Finalists Named for Two Montgomery County Circuit Judge Seats

Nominating Commission narrows field from 15 to 10



A pool of 15 applicants vying for two Montgomery County circuit judge seats has been cut to 10.

The Judicial Nominating Commission for Montgomery County met on Oct. 20 to choose its finalists. The list of finalists will go to Gov. Larry Hogan, who will appoint the next judges.

The next two Circuit Court judges will succeed Judges Marielsa A. Bernard and John W. Debelius III, who are retiring.

The 10 finalists recommended by the Nomination Commission are:

  • Jill Reid Cummins
  • District Judge John Christian Moffett
  • Theresa Michelle Chernosky
  • Gerald William Heller
  • David Warren Lease
  • District Judge Patricia Lynn Mitchell
  • District Judge James Bernard Sarsfield
  • District Judge Margaret Marie Schweitzer
  • Samantha M. Williams
  • Clark Emanuel Wisor III.

The five applicants who were not finalists are:

  • Kenneth Andrew Grigg Jr.
  • Alec Michael Lewis
  • Marylin Pierre
  • Ayo Mario Stevens
  • Deborah Murrell Whelihan.

There is no timetable for when Hogan will announce his appointments.

The Nominating Commission also met in July to pick its finalists for three Montgomery County District Court vacancies.

The District Court vacancies are due to the retirement of Judges Barry A. Hamilton, Gary G. Everngam and Eugene Wolfe.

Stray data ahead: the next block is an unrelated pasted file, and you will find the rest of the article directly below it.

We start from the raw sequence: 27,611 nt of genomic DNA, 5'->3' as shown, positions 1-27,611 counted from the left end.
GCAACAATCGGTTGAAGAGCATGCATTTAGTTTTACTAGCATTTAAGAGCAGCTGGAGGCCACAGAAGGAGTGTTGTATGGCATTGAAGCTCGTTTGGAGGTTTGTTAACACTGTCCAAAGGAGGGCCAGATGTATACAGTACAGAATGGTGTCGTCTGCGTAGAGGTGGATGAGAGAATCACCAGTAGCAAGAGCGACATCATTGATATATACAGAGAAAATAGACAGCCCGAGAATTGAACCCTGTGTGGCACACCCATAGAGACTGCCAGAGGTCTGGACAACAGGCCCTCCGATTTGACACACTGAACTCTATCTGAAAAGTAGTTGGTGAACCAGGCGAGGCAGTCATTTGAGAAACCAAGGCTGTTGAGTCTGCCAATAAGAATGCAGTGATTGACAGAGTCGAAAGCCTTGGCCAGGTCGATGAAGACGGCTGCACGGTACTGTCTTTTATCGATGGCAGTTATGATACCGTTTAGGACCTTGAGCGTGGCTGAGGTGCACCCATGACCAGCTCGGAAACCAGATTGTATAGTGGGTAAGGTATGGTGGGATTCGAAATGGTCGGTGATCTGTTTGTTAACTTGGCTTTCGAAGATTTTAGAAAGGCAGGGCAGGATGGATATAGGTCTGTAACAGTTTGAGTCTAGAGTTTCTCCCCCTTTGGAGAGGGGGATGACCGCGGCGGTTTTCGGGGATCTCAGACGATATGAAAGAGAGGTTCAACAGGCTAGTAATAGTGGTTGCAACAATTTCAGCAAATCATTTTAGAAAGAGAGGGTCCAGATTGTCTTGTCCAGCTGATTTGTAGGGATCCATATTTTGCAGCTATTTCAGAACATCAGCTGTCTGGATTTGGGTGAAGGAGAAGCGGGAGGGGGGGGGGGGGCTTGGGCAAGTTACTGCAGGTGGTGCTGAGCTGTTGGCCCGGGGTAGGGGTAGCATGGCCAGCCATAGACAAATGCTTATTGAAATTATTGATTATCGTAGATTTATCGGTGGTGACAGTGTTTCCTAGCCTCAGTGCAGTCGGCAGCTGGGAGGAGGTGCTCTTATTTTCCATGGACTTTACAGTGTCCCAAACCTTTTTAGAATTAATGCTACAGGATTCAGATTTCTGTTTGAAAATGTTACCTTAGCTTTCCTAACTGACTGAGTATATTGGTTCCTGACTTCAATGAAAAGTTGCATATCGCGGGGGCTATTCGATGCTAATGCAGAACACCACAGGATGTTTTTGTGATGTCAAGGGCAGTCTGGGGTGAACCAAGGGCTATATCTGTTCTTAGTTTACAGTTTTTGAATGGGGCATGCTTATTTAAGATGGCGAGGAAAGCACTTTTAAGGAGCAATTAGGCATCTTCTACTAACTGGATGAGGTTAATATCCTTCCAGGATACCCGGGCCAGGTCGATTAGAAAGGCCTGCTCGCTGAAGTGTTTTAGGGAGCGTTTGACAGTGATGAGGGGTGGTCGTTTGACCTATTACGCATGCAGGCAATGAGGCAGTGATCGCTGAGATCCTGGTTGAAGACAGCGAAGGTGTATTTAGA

Everngam reached retirement age and Hamilton and Wolfe are retiring voluntarily, according to Jason Lucas, a social media and communications specialist for the Maryland Judiciary.

The District Court finalists are:

  • Carlos Federico Acosta
  • Amy Julia Bills
  • Jill Reid Cummins
  • Mary Kathryn Knight
  • Aileen Elizabeth Oliver
  • Deborah Murrell Whelihan
  • Karen Anne Ferretti
  • Michael Ormond Glynn III
  • David Warren Lease
  • Clark Emanuel Wisor III.

Hogan has not announced his nomination for the three District Court judge positions.

Generally, District Court hears lower-level criminal cases, landlord-tenant cases and motor vehicle violations. Circuit Court is the venue for jury trials, more serious criminal cases and major civil cases, according to the Maryland Judiciary.

A District Court judge is appointed by the governor, with the approval of the Senate, to a 10-year term.

After being appointed by the governor, a Circuit Court judge must stand for election for a 15-year term in the next general election that’s at least one year after the date of the vacancy.

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